Projects 30% international student decline
SBCC President Dr. Utpal Goswami said 85% of SBCC classes are going online this fall.
The SBCC Foundation posted a July 16 conversation between Dr. Goswami and foundation Chief Executive Officer Geoff Green on YouTube.
During the “COVID Conversation” Dr. Goswami said SBCC plans to conduct 15% of classes in-person with authorization from the Santa Barbara County Public Health Department.
“Not all students do well in an online environment so we wanted to do a balance, you know, in-person instruction, face-to-face,” Dr. Goswami said.
He explained that some classes that require a lab session are best suited to in-person instruction.
Dr. Goswami said the school could have expanded in-person classes even further, but social distancing guidelines and costs forced the school to limit capacity.
He admitted that the school may not be able to open if Santa Barbara County is not at stage four of Governor Gavin Newsom’s reopening plan by the start of the fall semester on August 24.
“What has happened over the last two weeks makes it questionable that things will improve significantly between now and the end of August. We might get the situation where we will not be able to open,” Dr. Goswami said. He added that the governor’s office has been reluctant to provide guidance for higher education institutions.
“We are having to develop our own rules and metrics by which we may or may not do certain
things, and that is making it very difficult. The plan is that we will try to open
face-to-face, but if we’re not able to open face-to-face, then we will of course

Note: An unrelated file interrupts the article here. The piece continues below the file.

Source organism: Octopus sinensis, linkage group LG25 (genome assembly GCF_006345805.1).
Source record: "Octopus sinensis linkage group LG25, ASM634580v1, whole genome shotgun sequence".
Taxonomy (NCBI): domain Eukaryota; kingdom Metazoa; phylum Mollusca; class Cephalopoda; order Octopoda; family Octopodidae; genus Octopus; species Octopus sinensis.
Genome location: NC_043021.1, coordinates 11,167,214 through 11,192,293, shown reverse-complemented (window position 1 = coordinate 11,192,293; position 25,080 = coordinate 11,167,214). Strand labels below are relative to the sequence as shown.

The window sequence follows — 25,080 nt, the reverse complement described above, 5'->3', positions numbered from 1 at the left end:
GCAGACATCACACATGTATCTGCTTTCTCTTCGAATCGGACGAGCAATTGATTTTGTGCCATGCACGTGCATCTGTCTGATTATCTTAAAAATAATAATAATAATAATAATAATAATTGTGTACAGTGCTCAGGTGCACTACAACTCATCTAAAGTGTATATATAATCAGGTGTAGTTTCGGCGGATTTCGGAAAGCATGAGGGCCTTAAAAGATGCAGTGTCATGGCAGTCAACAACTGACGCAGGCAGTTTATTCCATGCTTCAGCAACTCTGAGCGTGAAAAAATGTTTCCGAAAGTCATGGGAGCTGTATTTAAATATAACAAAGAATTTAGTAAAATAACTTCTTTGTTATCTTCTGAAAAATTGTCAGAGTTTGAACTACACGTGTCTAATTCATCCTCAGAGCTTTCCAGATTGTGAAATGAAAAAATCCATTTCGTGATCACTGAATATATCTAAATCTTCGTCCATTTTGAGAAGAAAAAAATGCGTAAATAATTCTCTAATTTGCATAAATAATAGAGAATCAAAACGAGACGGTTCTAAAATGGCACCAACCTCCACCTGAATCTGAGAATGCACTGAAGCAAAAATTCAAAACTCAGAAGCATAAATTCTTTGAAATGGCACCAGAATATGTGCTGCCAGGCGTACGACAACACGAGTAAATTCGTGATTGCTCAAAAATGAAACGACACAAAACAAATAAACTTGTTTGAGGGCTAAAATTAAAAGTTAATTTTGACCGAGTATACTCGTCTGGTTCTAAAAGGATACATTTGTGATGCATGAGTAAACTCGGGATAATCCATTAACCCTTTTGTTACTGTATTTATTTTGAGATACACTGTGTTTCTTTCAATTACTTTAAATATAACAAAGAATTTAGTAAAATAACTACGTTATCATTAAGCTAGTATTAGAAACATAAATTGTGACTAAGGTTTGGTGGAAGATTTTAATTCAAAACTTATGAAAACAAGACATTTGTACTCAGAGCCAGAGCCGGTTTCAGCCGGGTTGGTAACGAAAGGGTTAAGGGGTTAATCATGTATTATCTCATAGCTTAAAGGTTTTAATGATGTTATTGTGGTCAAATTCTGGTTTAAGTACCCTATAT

convert all the classes that were scheduled to be in person to the online,” Dr. Goswami said
SBCC projects a 20 to 30% decline in non-resident students with a 30% decline in international students even though some students will be allowed to take classes online in their home country. SBCC expects the number of in-state resident students to remain at capacity with no growth.
“The decline that we are concerned about is basically the decline in non-resident tuition. If we don’t hit our target exactly in resistant students because of our three-year averaging, it is not a huge impact for the college. But for non-resident revenue, those are a direct bottom-line effect to the institution, so that’s the enrollment we are most watching carefully,” Dr. Goswami said.
Mr. Green noted that SBCC will notify teachers whether they will be teaching in the classroom or remotely by August 14.
Mr. Green added that during 2010, SBCC experienced peak enrollment during the economic downturn that year and enrollment has been declining ever since. He argued that COVID-19 has created competing trends in city-college enrollment.
“On one hand, an online-only environment has incentivized some students to kind of sit it out for the time. … On the other hand, recessions tend to incentivize spikes in enrollment traditionally for community colleges because people are out of work or looking to stay employed or upgrading their skills,” Mr. Green said.
Dr. Goswami took over as SBCC President in January. He has worked in community colleges across the country for 30 years. Dr. Goswami earned a master’s degree in development economics from Boston University and a master’s and a doctoral degree in economics from Southern Methodist University.